# Electric vs magnetic field

1. Aug 12, 2013

### Crazymechanic

Now before I ask the question I must say i understand that geometry and also density and volume takes into account in all of this deciding but in overall I am sure you could give me an answer.
So say I have a tube or a sphere or some other geometry object in a normal everyday size like say 2 cubic metres of volume ad I have some hydrogen or other gas (ionized) in it , now say I would like to compress it which compressing method would be able to compress the gas stronger?

Now you might be wondering what a stupid kinda question this is but no I am interested in this as from a theoretical standpoint , the thing is I don't want to hear some absolute theoretical possible compression ratios with both magnetic or electric field as I know that in the universe in large stars and neutron stars the magnetic field can be abnormaly extremely powerful , but here on earth in lab or industrial applications taking limited power supplies etc etc into account by which method we could compress a (ionized) gas more with a magnetic field requiring lots of current hence power consumption or by a very very strong high voltage electric field say?

Last edited: Aug 13, 2013
2. Aug 12, 2013

### Drakkith

Staff Emeritus
You can't compress a gas/plasma using only an electric field.

3. Aug 12, 2013

### nsaspook

I wouldn't make a blanket statement, Einzel lens and electric quadrupoles can longitudinally focus/compress a charged (ion) beam.

4. Aug 12, 2013

### Drakkith

Staff Emeritus
Sure, but that's a beam. I assumed the OP was referring to taking a volume of gas and simply compressing it, not turning it into a beam of ions first.

5. Aug 13, 2013

### Crazymechanic

Ok excuse me , again working late forgot to say that i was thinking about a volume of ionized gas , say hydrogen.Ofcourse it would be impossible to compress both ions and electrons when they are together with an electric field.
So now that I have corrected my post i hope you can carry on with some answers, Thanks.

6. Aug 13, 2013

### Drakkith

Staff Emeritus
Imagine the "charged hollow sphere" example. Inside the sphere the potential is the same everywhere, so no force will be exerted on any of the particles, no matter their charge.

7. Aug 13, 2013

### cragar

I wonder if you could do it in a tube of gas. What if you had a strong E field pointing down the tube.
The E field would induce an Electric dipole in the molecule an attract it to one end.

Last edited: Aug 13, 2013
8. Aug 13, 2013

### Crazymechanic

Yes drakkith I know that inside a conducting sphere or tube there is no E field as all the charge resides on the outer surface , well then take the pressure effect as the gas would be between two conducting plates or around a conducting sphere which is inside another sphere.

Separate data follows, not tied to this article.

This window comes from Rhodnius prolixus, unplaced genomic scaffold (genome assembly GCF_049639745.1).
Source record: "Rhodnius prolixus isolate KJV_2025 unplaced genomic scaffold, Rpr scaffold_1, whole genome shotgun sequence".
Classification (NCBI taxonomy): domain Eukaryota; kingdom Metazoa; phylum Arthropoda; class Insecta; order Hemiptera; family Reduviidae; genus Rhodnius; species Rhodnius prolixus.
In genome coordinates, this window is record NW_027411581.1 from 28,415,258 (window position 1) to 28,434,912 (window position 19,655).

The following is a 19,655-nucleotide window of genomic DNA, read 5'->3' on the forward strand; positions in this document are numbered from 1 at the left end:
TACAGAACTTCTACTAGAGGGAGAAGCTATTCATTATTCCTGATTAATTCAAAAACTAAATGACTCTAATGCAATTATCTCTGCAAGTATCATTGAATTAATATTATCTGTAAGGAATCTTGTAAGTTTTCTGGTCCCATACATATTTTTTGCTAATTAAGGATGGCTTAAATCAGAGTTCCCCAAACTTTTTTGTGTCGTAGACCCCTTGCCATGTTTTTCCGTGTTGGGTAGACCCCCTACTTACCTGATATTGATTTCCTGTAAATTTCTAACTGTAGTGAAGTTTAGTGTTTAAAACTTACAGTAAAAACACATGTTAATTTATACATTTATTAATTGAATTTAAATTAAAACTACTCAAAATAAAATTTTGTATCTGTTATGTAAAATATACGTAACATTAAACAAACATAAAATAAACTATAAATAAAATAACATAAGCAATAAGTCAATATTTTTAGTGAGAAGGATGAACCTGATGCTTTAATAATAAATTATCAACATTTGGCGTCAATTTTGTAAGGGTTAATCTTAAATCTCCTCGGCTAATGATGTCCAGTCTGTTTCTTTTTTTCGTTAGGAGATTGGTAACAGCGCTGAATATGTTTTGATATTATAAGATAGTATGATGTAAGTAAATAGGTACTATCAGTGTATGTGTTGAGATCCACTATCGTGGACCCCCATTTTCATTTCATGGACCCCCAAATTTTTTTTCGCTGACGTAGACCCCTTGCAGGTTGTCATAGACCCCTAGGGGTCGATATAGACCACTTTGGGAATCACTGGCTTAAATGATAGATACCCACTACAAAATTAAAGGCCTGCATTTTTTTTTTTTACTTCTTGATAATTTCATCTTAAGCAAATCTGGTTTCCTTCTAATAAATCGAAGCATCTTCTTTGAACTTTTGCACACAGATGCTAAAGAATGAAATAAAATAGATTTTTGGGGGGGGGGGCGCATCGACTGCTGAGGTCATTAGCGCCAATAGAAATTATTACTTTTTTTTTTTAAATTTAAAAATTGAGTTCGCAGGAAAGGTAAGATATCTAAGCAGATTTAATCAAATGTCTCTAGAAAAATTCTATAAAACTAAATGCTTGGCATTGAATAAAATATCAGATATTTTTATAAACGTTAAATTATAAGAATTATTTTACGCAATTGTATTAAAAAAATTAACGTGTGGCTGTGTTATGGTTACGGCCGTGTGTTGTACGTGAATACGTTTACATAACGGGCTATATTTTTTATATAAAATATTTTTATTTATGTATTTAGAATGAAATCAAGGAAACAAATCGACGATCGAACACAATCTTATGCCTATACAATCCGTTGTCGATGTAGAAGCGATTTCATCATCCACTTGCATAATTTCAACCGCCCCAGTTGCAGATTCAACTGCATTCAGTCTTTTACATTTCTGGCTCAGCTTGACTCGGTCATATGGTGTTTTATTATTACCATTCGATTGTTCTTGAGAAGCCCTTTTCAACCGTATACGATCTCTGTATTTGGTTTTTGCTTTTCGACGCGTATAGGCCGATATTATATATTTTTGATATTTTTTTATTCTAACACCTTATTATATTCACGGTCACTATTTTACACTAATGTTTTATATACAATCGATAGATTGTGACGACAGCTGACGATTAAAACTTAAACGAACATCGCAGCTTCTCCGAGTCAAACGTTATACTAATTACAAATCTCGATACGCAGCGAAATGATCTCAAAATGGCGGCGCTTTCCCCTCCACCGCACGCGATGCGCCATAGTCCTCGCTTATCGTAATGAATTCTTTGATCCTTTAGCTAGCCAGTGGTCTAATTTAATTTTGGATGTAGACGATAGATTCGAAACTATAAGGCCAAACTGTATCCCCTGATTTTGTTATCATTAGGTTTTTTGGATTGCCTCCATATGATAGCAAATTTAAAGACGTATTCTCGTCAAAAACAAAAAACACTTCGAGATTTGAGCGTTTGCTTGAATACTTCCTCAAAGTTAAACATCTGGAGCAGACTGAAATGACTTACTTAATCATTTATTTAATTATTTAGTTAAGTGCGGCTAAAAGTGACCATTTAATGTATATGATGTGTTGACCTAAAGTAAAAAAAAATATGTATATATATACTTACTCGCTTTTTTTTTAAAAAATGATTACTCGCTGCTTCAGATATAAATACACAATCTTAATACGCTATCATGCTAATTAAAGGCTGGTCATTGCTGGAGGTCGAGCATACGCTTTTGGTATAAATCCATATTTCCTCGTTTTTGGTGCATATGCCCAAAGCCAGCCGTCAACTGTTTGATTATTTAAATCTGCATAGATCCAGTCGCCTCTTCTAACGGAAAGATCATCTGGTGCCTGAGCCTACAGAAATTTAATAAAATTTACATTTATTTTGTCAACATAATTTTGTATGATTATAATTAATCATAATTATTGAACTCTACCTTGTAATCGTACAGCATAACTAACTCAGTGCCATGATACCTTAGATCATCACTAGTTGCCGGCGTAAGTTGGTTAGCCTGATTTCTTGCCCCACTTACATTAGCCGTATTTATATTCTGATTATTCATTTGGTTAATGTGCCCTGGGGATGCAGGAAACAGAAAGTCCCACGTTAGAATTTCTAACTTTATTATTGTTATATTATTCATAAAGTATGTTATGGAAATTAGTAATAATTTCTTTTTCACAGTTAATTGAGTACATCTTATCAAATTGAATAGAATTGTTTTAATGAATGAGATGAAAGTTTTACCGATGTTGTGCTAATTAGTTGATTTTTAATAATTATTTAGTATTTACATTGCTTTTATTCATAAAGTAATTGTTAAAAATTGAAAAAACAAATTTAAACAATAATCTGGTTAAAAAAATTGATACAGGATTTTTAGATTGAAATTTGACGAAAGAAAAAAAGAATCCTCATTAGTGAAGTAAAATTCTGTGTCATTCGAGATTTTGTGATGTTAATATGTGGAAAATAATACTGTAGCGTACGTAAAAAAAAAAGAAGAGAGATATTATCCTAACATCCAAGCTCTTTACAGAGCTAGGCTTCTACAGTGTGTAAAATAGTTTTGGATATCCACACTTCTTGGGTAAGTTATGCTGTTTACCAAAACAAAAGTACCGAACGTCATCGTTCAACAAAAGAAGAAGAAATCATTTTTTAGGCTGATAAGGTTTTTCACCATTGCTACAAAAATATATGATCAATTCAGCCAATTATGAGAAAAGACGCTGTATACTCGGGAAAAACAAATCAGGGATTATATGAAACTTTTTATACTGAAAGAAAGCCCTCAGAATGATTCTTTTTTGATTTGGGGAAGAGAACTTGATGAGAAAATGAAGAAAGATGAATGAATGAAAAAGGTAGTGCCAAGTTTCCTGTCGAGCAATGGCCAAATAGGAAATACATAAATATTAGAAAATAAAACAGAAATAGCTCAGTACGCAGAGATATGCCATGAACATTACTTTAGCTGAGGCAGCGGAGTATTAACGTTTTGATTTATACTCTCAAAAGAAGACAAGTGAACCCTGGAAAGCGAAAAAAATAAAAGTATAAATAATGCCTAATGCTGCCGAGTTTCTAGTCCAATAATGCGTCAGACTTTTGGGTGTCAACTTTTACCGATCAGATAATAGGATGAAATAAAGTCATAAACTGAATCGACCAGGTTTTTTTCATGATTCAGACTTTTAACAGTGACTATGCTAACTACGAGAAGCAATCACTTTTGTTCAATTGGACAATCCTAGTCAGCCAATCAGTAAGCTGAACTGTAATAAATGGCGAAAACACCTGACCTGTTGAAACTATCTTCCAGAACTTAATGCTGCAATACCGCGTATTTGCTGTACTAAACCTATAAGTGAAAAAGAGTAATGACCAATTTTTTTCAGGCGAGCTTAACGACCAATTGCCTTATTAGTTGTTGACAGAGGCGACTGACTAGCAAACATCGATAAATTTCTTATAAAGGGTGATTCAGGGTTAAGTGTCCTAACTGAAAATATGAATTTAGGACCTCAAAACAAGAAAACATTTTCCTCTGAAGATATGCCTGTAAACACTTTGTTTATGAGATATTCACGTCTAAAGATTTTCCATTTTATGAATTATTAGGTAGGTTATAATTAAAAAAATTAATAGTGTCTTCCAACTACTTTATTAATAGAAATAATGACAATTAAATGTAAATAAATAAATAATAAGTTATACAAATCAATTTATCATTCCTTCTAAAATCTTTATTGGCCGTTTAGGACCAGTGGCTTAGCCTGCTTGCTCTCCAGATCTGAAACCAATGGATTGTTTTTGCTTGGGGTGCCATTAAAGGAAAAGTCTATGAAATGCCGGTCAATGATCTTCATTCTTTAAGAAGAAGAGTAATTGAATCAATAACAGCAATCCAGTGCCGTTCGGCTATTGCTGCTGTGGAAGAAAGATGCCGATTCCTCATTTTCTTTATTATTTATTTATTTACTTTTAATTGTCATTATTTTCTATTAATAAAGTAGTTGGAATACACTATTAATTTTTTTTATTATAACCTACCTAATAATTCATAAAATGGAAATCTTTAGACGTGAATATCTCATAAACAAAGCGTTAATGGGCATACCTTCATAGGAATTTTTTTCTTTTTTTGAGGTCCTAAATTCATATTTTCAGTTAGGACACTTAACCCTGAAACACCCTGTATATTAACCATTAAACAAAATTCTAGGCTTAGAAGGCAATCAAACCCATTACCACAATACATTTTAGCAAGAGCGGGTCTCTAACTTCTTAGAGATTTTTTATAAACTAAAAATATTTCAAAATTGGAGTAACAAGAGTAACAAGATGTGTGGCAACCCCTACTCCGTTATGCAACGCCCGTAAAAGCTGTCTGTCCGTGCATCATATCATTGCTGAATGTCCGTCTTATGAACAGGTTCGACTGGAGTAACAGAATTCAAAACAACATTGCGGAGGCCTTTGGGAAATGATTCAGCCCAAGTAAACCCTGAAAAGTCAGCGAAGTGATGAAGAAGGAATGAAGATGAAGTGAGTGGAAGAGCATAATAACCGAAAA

It's not so much the practical physical design than rather the theory that I am interested this time.
There are ways in which an E field can be used to put or exert a pressure on a gas and I wanted to know in which way the pressure could be made stronger by human means and ways of technology , using an electric or magnetic field? I hope you understand what I' trying to get here :)

9. Aug 13, 2013

### cragar

10. Aug 13, 2013

### Crazymechanic

Ok that's about the magnetic field , how about the electric one , well i once remember reading up on an article about very short distance pulse mode magnetic fields getting up to extreme levels.

Well honestly speaking I was hoping for someone to give me some numbers in like the force (theoretical) that can be exerted on a ionized gas considering both fields.It got me wondering because a magnetic field can be strong but then again to create one you basically need thick wires , good conductors , then cool those down to some low temperatures to make them superconducting and still you need to run alot of amps through them to make the field strong , now with the electric field there are some advantages like no need for cooling something , small power consumption etc.
Ok let me ask it like this , if had a given volume, density of gas and the aim would be to compress it as much as possible which way could I do it better , given the power supply is limited etc.

Last edited: Aug 13, 2013
11. Aug 13, 2013

### Drakkith

Staff Emeritus
No, I have absolutely no idea what you're trying to get.
You simply can't use an electric field to put pressure on a static volume of gas as far as I know.

What pressure effect? Between two plates the gas would just be pushed out the sides, not compressed, wouldn't it? As for a sphere inside a sphere, if the voltage was the same then nothing would happen. And if it wasn't, well then you'd just push the ionized gas up against the other sphere and have a big mess as the ions interact with the metal. (And that's if anything would happen at all)